Many alterations have been made to the standard SAGD method. The ‘746 Patent was one such variation and uses a third injector well between the adjacent SAGD well pairs to increase mobility. Swist first applied for a patent in Canada in May 2011, and the ‘746 Patent was issued in Canada in 2013. MEG uses two methods to extract oil at its Fort McMurray site, both of which similarly require an infill well to be drilled at a steam-based oilsands project, and once drilled, injected with steam.[iii] Patents were granted to MEG based on these techniques in years following the issuance of the ‘746 patent.
Swist sued MEG claiming that MEG’s use of its patented inventions infringed claims 1 to 6 and 8 of the ‘746 Patent. MEG counterclaimed that claims 1 to 8 of the ‘746 Patent were invalid for obviousness, anticipation, inutility and overbreadth.[iv] Relying largely on facts and principles of claim construction, the FC dismissed Swist’s action, finding that the ‘746 Patent was not infringed by MEG and was invalid for anticipation and lack of utility.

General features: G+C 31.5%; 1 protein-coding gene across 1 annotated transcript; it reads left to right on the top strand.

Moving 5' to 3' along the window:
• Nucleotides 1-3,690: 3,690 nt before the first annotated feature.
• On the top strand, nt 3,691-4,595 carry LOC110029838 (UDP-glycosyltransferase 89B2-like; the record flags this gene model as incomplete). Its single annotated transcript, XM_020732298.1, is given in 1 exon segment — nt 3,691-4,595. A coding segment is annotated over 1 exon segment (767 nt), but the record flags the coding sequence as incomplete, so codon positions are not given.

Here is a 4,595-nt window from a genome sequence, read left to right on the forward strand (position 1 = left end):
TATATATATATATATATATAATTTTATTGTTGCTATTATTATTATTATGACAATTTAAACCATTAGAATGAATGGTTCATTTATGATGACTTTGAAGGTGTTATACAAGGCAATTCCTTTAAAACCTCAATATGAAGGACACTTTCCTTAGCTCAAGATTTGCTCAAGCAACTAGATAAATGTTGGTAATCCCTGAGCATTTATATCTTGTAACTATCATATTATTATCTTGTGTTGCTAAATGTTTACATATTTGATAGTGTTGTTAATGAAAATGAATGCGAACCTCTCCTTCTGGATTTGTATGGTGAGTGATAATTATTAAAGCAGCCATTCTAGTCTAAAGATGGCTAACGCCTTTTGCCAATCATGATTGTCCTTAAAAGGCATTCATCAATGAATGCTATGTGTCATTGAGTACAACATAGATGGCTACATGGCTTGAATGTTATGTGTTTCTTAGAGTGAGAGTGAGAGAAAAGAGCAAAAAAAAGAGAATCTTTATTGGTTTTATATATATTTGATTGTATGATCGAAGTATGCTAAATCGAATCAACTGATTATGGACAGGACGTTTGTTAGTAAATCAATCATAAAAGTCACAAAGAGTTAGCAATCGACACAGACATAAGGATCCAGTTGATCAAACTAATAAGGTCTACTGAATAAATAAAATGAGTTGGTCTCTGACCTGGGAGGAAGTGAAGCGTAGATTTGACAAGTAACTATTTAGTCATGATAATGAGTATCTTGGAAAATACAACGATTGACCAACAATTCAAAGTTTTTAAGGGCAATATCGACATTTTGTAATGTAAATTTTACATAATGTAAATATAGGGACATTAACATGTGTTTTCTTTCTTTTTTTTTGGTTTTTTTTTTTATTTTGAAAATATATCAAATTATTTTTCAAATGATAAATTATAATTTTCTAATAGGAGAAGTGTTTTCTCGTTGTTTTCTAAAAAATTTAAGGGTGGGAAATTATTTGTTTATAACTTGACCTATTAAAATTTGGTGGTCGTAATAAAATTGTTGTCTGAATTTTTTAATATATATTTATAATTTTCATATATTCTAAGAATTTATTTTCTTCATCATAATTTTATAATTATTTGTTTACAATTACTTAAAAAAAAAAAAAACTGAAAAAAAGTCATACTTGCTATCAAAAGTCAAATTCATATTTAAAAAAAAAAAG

Swist appealed, arguing that the FC erred in its analysis, particularly with respect to its interpretation of the ‘746 Patent, its failure to find infringement and its decision to invalidate claims 1–8 of the ‘746 Patent. Swist also argued that the FCA was permitted to re-decide the issues that Swist claimed the FC had erred, and that the FCA should either do so or remit the matter back to the FC for redetermination.[v]
Ultimately, the FCA refused to overturn the FC’s holdings and awarded costs to MEG. In its reasons, the FAC discussed several important principles of litigation (particularly those arising in appellate courts).